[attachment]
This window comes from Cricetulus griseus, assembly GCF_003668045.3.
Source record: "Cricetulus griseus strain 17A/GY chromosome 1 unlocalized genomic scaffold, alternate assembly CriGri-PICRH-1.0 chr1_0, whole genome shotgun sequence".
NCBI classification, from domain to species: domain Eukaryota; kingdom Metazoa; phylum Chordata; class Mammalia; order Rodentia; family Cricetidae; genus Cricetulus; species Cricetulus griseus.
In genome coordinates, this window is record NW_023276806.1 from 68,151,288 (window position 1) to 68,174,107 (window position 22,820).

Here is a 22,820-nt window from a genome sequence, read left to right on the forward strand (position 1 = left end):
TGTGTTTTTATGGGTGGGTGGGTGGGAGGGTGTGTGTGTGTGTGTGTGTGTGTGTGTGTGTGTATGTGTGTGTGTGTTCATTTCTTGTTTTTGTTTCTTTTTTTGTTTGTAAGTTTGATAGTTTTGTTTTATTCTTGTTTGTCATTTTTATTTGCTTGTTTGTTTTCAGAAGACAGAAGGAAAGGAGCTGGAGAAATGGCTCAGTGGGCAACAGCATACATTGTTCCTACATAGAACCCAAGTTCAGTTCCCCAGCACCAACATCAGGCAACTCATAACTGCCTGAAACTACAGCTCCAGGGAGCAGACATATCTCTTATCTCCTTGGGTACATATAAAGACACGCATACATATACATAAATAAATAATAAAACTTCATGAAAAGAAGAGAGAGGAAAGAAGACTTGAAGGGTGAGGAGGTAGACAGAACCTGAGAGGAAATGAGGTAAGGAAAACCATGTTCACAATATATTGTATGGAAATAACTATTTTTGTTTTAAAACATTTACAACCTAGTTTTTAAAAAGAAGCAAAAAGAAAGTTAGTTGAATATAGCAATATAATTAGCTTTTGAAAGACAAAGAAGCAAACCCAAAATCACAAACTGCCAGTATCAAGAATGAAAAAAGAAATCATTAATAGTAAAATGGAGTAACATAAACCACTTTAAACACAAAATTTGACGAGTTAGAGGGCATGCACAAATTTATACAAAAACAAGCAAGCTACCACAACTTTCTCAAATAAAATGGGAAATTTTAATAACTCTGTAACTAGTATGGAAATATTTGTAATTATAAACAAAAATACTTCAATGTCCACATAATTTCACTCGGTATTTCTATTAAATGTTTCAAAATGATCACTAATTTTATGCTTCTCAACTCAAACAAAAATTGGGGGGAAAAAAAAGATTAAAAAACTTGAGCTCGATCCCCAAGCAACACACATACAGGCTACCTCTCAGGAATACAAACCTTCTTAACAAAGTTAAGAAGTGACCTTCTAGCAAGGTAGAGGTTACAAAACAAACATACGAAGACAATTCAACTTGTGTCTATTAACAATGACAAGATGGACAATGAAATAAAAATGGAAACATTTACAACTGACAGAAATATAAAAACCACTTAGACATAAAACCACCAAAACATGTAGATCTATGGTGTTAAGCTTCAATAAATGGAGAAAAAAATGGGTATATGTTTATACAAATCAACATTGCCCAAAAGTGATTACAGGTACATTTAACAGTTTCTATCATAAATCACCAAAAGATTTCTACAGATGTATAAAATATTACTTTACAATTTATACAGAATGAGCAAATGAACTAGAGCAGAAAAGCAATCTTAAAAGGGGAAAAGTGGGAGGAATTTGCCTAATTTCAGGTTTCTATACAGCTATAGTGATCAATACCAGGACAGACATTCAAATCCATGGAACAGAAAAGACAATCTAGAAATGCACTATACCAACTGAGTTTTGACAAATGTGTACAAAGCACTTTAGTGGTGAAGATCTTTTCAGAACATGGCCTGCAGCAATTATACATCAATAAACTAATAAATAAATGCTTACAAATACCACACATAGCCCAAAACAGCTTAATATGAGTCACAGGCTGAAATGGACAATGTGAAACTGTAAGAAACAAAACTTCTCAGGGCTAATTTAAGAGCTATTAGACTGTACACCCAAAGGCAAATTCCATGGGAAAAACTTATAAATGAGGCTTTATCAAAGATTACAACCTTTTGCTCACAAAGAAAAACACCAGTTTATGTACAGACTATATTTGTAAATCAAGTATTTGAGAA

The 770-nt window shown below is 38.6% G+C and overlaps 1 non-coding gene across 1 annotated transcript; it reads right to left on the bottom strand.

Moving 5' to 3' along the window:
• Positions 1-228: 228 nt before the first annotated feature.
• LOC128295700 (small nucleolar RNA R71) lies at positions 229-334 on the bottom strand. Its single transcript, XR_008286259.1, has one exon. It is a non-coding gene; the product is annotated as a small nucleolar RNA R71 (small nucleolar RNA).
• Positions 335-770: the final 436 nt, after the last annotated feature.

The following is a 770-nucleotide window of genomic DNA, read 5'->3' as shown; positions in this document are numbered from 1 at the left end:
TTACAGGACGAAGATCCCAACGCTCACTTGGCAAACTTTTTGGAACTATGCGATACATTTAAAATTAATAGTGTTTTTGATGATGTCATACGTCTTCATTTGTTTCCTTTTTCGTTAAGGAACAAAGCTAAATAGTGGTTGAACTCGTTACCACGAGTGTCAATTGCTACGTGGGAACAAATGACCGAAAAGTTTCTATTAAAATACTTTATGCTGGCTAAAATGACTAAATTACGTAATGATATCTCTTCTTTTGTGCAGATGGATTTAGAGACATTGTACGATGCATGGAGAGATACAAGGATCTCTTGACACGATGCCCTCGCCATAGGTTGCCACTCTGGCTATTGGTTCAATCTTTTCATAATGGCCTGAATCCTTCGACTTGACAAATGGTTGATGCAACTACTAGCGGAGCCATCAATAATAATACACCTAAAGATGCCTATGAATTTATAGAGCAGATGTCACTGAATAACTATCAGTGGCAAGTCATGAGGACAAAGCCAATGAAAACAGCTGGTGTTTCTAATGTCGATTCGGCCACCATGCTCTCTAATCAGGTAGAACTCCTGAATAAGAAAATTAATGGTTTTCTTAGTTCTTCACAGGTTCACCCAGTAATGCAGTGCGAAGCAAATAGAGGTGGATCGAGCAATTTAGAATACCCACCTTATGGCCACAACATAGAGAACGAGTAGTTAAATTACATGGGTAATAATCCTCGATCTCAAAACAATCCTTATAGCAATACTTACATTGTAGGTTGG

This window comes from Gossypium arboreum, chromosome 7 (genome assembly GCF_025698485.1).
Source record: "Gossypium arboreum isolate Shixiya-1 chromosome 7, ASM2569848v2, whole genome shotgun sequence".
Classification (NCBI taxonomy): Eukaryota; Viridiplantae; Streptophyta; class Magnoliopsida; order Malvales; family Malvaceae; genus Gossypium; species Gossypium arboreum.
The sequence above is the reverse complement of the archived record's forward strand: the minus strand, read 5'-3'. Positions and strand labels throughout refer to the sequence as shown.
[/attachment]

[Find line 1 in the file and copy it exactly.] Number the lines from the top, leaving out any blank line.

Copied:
This window comes from Cricetulus griseus, assembly GCF_003668045.3.